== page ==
My Epic Failures Selling Capital Equipment
Back in the day, I used to sell medical devices and I have to admit that I hated it. The only thing I liked about it was the hefty commission but even that was just a one time deal.
For those of you who have ever sold capital equipment, you know how exciting it is to finally get the opportunity to do a product demonstration because if your demonstration is a success, it is highly likely you will be able to close on the spot.
If you’re like me and slightly neurotic (ok maybe highly neurotic), the night before you spend countless time testing the heck out of your equipment to make sure it is working properly so that your demonstration goes smoothly the following day. But even if you do that, there is always a chance that something can go wrong and not only ruin your potential to make that sale, but possibly to even be welcomed back down the road.
Product demonstration day is a make it or break it day.
When I was selling blood analyzers, I had to look professional and carry the following into a clinic in a single trip:
- Analyzer #1 (50lbs) which was on wheels and 2ftx2ftx2ft in dimension. I secretly referred to this as “The Big Prick” although I never shared that with anyone of course
- Analyzer #2 and #3 (35lbs in total) in a bag that went over my shoulder
- A detail binder
Most of the time, nobody helped me with the door either. I tell you, it surely wasn’t easy to get all of that in the door on your own and try not to break a sweat or the equipment (if it gets jammed in the door as you enter)!.
I always envied the pharmaceutical reps who sat in the clinic waiting room beside me who held a simple piece of paper or detail binder alone. Lucky bastards, I thought. This was a huge reason I decided to go into pharmaceutical sales! Then at least I could go back to wearing heels. You just can’t wear high heels when you’re carrying that much gear. I digress.
After sitting in the waiting room comes the second most nerve wracking part, setting up the equipment. You have to do it fast to make sure it doesn’t look to complicated and correctly on the first go. This may take a lot of practice.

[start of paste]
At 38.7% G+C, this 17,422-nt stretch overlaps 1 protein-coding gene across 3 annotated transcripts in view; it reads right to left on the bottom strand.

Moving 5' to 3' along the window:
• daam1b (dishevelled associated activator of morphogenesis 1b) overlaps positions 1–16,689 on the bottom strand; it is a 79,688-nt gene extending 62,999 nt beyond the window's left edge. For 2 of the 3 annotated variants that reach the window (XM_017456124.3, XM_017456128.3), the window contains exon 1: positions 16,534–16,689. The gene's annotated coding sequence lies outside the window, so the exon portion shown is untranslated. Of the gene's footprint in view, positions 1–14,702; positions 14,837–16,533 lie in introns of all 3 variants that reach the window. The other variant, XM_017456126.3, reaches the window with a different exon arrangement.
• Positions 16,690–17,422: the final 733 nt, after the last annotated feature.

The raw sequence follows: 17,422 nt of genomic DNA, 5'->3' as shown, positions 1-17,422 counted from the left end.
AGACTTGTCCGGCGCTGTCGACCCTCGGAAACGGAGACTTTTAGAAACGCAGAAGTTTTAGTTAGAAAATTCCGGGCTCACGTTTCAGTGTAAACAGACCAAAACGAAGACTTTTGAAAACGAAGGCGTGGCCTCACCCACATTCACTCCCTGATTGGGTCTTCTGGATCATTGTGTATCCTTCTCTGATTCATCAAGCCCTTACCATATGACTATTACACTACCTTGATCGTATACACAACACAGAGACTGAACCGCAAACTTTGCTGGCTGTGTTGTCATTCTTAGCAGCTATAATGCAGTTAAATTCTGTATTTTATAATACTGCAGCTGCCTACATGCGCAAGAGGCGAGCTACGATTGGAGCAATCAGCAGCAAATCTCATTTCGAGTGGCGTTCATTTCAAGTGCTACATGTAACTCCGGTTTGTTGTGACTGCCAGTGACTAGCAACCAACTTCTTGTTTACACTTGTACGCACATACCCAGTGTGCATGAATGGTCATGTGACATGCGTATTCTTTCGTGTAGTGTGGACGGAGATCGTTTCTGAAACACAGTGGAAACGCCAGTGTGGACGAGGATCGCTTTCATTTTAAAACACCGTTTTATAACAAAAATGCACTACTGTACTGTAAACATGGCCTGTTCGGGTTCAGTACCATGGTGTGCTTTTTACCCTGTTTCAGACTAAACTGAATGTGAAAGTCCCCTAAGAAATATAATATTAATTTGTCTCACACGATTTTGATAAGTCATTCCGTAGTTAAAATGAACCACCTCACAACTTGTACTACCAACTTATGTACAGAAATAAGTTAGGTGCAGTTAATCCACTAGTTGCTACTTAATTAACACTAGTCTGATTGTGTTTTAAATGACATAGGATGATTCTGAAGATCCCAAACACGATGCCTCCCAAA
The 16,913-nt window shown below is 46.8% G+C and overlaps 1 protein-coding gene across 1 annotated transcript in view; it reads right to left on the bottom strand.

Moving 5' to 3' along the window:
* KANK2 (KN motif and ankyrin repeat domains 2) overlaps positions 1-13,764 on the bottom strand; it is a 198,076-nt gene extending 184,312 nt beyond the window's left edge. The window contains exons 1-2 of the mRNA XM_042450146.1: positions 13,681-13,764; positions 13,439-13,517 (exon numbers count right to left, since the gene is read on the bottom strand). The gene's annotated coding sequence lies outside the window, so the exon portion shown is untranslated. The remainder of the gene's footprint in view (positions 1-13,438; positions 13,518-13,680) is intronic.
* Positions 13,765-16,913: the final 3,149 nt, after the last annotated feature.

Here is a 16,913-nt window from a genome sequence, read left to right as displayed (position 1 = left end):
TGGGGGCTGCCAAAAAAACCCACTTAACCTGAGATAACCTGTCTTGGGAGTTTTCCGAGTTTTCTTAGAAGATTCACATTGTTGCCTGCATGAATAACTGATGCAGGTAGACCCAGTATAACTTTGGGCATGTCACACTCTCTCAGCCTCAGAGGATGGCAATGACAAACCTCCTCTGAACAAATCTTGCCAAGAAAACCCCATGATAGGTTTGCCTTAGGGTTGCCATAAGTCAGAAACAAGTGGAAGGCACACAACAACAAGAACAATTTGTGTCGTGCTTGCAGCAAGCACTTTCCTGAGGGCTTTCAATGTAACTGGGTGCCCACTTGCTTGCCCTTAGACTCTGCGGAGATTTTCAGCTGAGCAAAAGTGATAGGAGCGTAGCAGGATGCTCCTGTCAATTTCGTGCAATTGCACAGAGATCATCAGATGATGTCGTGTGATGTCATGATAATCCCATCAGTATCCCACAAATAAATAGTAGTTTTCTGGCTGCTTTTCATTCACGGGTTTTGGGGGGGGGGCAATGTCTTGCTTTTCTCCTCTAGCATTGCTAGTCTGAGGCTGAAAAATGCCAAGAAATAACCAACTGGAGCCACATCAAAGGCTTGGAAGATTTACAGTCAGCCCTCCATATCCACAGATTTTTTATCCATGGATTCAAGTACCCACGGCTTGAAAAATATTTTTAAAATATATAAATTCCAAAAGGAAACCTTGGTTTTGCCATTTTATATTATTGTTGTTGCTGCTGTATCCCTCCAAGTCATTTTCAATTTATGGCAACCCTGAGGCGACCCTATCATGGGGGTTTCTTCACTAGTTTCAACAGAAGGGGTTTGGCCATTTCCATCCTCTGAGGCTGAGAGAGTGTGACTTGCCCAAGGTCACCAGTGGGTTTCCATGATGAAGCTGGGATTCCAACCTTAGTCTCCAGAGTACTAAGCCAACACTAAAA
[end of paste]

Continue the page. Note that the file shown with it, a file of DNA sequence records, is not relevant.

Then comes the most nerve wracking part, the actual demonstration!
My Epic Failures in Product Demonstration:
Epic Fail #1:
One time I had set up all 3 pieces of equipment and “The Big Prick” decided to leak all over the place!!! (Pun not intended but realized post-script) And I’m not talking about a small drip, the fluids (reagent solution) were just flowing out of the bottom of the machine as soon as I turned it on to prime it. Of course this was the precise moment when my client and all of her staff walked into the room and saw everything! I tried to explain that a small tube must have gotten loose during transport, so I opened the machine up to try and identify the location of the leak and well, my client saw how many tiny little tubes were inside this device and decided that it was all too easy for something to go wrong and regardless of what I said, they were no longer interested. I packed up and left. Next!
Epic Fail #2
On another occasion where I had set up the equipment correctly, the client wanted to run some test samples on the device. Although it was calibrated beforehand, for some reason the results on my machine were all completely out of range. They even ran the same sample using two other testing methods (outside lab and their existing equipment) and those matched. But unfortunately, my equipment was off. Way off. Since our main selling feature was the accuracy of the machine, I lost that sale and was not welcomed back.
Epic Fail #3
I also used to sell dental equipment, which included electrical scalers and compression-powered polishers. At a dental seminar we were sponsoring, another rep and I set up all of the devices on a side table and while the speaker was presenting, one of the machines suddenly would not stop spraying water out of the tip! We tried to maintain our cool (mostly trying not to burst into laughter!) and avoid attracting any attention so we had to take turns holding this leaking piece behind our backs during the presentation and during breaks when the attendees were visiting our station to view our equipment. Fortunately nobody noticed! Sweat, sweat, sweat!
Those are just a few examples but these types of things happened on a regular basis. Although I must say that in defense of the equipment, I’m sure I wasn’t always handling it in the most delicate manner at all times which didn’t help *ahem* *ahem* but what rep does???
I struggled with the fact that even though I may have been a good salesperson, if the equipment you are selling doesn’t do what it is supposed to and align with your sales presentation then the odds of you making the sale are slim to nil. I’m sure there is room to be creative and try to win the buyer back but if I test drove a new car that was malfunctioning, I most certainly wouldn’t buy it.
In the end, I decided that capital equipment sales were not for me, but it sure was a learning experience!
If you have sold capital equipment, I would love to hear your product demonstration failure stories and what you did to overcome it.